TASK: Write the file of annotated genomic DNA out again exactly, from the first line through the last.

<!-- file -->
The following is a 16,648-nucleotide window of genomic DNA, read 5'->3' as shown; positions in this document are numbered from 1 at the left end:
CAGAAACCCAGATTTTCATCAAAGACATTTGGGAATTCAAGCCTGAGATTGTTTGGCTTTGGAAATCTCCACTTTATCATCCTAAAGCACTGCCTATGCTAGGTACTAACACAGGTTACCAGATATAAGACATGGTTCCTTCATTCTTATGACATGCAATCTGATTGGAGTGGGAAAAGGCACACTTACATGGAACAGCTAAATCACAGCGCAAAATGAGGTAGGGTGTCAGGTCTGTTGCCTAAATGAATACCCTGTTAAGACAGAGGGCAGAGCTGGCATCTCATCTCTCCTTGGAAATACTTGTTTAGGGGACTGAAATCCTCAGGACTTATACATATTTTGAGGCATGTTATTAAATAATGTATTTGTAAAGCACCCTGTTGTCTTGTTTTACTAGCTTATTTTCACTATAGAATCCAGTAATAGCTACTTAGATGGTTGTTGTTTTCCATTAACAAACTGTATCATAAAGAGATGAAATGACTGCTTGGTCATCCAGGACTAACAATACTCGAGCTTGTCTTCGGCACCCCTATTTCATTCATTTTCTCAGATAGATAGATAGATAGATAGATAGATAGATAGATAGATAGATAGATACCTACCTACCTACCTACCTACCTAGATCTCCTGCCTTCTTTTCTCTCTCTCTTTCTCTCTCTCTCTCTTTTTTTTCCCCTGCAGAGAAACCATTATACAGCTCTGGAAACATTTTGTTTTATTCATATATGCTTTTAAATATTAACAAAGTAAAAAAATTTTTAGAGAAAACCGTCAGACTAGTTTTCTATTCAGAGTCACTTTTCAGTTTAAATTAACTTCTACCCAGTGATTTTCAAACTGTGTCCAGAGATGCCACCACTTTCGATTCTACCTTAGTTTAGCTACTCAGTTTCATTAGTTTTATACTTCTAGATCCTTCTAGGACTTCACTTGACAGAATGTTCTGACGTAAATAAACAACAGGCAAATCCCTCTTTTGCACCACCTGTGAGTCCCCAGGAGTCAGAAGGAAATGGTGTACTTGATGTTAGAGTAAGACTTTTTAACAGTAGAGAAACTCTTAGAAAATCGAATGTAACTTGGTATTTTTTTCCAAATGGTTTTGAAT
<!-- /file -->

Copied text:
The following is a 16,648-nucleotide window of genomic DNA, read 5'->3' as shown; positions in this document are numbered from 1 at the left end:
CAGAAACCCAGATTTTCATCAAAGACATTTGGGAATTCAAGCCTGAGATTGTTTGGCTTTGGAAATCTCCACTTTATCATCCTAAAGCACTGCCTATGCTAGGTACTAACACAGGTTACCAGATATAAGACATGGTTCCTTCATTCTTATGACATGCAATCTGATTGGAGTGGGAAAAGGCACACTTACATGGAACAGCTAAATCACAGCGCAAAATGAGGTAGGGTGTCAGGTCTGTTGCCTAAATGAATACCCTGTTAAGACAGAGGGCAGAGCTGGCATCTCATCTCTCCTTGGAAATACTTGTTTAGGGGACTGAAATCCTCAGGACTTATACATATTTTGAGGCATGTTATTAAATAATGTATTTGTAAAGCACCCTGTTGTCTTGTTTTACTAGCTTATTTTCACTATAGAATCCAGTAATAGCTACTTAGATGGTTGTTGTTTTCCATTAACAAACTGTATCATAAAGAGATGAAATGACTGCTTGGTCATCCAGGACTAACAATACTCGAGCTTGTCTTCGGCACCCCTATTTCATTCATTTTCTCAGATAGATAGATAGATAGATAGATAGATAGATAGATAGATAGATAGATACCTACCTACCTACCTACCTACCTAGATCTCCTGCCTTCTTTTCTCTCTCTCTTTCTCTCTCTCTCTCTTTTTTTTCCCCTGCAGAGAAACCATTATACAGCTCTGGAAACATTTTGTTTTATTCATATATGCTTTTAAATATTAACAAAGTAAAAAAATTTTTAGAGAAAACCGTCAGACTAGTTTTCTATTCAGAGTCACTTTTCAGTTTAAATTAACTTCTACCCAGTGATTTTCAAACTGTGTCCAGAGATGCCACCACTTTCGATTCTACCTTAGTTTAGCTACTCAGTTTCATTAGTTTTATACTTCTAGATCCTTCTAGGACTTCACTTGACAGAATGTTCTGACGTAAATAAACAACAGGCAAATCCCTCTTTTGCACCACCTGTGAGTCCCCAGGAGTCAGAAGGAAATGGTGTACTTGATGTTAGAGTAAGACTTTTTAACAGTAGAGAAACTCTTAGAAAATCGAATGTAACTTGGTATTTTTTTCCAAATGGTTTTGAAT